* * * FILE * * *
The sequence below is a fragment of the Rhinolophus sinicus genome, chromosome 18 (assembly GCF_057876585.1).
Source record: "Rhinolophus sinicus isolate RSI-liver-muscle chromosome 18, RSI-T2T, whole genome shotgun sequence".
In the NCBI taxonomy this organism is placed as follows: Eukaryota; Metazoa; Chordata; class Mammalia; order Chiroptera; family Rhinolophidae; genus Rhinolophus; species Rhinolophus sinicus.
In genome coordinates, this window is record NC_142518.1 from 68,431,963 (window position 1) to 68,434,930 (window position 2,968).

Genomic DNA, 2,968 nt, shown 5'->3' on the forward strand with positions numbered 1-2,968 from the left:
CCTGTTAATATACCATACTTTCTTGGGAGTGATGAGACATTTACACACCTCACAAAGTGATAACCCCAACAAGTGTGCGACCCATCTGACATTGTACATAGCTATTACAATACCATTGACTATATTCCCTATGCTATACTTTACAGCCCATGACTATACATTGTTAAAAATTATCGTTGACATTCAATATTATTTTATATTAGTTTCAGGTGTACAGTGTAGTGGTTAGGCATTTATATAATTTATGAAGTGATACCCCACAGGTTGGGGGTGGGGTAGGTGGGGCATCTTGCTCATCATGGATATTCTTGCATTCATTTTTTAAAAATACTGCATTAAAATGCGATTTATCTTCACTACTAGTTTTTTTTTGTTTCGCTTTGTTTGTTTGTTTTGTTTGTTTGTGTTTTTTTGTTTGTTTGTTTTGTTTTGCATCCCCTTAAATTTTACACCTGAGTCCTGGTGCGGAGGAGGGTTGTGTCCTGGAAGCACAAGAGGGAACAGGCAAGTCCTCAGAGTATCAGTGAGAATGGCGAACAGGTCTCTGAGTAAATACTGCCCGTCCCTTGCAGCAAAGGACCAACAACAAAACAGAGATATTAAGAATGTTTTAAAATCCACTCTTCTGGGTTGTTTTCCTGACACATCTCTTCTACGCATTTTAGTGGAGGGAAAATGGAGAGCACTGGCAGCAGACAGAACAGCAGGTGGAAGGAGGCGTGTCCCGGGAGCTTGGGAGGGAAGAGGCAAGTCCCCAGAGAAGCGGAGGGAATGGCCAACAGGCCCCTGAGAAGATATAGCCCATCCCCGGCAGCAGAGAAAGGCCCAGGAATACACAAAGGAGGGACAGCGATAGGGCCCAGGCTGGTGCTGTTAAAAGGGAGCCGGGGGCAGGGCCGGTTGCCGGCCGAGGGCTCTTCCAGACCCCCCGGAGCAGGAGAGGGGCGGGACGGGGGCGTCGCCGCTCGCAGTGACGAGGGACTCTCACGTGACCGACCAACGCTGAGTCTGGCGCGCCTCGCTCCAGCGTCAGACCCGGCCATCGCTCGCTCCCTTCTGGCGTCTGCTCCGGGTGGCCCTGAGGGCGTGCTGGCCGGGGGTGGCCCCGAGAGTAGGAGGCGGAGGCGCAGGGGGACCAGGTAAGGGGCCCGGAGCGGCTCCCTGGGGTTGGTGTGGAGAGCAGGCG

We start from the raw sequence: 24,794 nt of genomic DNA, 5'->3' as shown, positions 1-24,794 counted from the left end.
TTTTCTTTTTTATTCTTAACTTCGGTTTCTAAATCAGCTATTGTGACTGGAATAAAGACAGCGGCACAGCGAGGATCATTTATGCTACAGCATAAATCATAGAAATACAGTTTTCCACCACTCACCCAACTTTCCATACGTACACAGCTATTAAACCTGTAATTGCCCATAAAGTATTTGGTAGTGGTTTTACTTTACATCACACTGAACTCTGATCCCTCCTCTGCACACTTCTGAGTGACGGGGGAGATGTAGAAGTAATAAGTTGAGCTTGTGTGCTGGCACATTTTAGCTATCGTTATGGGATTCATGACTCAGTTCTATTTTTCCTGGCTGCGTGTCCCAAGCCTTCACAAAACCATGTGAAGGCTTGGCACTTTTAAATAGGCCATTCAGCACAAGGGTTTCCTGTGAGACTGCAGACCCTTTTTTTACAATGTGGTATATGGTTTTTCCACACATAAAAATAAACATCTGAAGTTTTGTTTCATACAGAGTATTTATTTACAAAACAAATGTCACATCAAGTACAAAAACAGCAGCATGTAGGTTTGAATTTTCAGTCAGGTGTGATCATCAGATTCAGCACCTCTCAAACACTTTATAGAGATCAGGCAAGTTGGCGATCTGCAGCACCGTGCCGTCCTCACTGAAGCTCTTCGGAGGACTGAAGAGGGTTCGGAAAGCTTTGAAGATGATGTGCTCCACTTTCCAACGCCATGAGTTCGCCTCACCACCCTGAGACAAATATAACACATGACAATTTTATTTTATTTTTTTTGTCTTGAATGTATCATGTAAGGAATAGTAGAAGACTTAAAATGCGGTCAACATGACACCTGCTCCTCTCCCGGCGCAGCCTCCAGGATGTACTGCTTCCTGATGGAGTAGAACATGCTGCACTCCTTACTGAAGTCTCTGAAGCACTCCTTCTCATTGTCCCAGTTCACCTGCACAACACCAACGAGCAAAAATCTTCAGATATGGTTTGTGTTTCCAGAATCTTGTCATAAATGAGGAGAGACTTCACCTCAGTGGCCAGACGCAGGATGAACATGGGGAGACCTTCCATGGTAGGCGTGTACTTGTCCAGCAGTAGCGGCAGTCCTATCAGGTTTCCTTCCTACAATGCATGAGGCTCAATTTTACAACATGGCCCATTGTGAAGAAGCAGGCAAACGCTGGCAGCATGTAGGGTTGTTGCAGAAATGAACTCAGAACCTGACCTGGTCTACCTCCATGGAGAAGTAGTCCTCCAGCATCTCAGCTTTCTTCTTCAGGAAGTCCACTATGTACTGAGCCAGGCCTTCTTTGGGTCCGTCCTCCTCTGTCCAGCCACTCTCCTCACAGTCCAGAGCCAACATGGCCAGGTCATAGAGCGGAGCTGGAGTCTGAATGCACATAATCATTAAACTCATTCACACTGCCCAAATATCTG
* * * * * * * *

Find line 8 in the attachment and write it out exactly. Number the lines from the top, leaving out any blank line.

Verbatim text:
TTTTCTTTTTTATTCTTAACTTCGGTTTCTAAATCAGCTATTGTGACTGGAATAAAGACAGCGGCACAGCGAGGATCATTTATGCTACAGCATAAATCATAGAAATACAGTTTTCCACCACTCACCCAACTTTCCATACGTACACAGCTATTAAACCTGTAATTGCCCATAAAGTATTTGGTAGTGGTTTTACTTTACATCACACTGAACTCTGATCCCTCCTCTGCACACTTCTGAGTGACGGGGGAGATGTAGAAGTAATAAGTTGAGCTTGTGTGCTGGCACATTTTAGCTATCGTTATGGGATTCATGACTCAGTTCTATTTTTCCTGGCTGCGTGTCCCAAGCCTTCACAAAACCATGTGAAGGCTTGGCACTTTTAAATAGGCCATTCAGCACAAGGGTTTCCTGTGAGACTGCAGACCCTTTTTTTACAATGTGGTATATGGTTTTTCCACACATAAAAATAAACATCTGAAGTTTTGTTTCATACAGAGTATTTATTTACAAAACAAATGTCACATCAAGTACAAAAACAGCAGCATGTAGGTTTGAATTTTCAGTCAGGTGTGATCATCAGATTCAGCACCTCTCAAACACTTTATAGAGATCAGGCAAGTTGGCGATCTGCAGCACCGTGCCGTCCTCACTGAAGCTCTTCGGAGGACTGAAGAGGGTTCGGAAAGCTTTGAAGATGATGTGCTCCACTTTCCAACGCCATGAGTTCGCCTCACCACCCTGAGACAAATATAACACATGACAATTTTATTTTATTTTTTTTGTCTTGAATGTATCATGTAAGGAATAGTAGAAGACTTAAAATGCGGTCAACATGACACCTGCTCCTCTCCCGGCGCAGCCTCCAGGATGTACTGCTTCCTGATGGAGTAGAACATGCTGCACTCCTTACTGAAGTCTCTGAAGCACTCCTTCTCATTGTCCCAGTTCACCTGCACAACACCAACGAGCAAAAATCTTCAGATATGGTTTGTGTTTCCAGAATCTTGTCATAAATGAGGAGAGACTTCACCTCAGTGGCCAGACGCAGGATGAACATGGGGAGACCTTCCATGGTAGGCGTGTACTTGTCCAGCAGTAGCGGCAGTCCTATCAGGTTTCCTTCCTACAATGCATGAGGCTCAATTTTACAACATGGCCCATTGTGAAGAAGCAGGCAAACGCTGGCAGCATGTAGGGTTGTTGCAGAAATGAACTCAGAACCTGACCTGGTCTACCTCCATGGAGAAGTAGTCCTCCAGCATCTCAGCTTTCTTCTTCAGGAAGTCCACTATGTACTGAGCCAGGCCTTCTTTGGGTCCGTCCTCCTCTGTCCAGCCACTCTCCTCACAGTCCAGAGCCAACATGGCCAGGTCATAGAGCGGAGCTGGAGTCTGAATGCACATAATCATTAAACTCATTCACACTGCCCAAATATCTG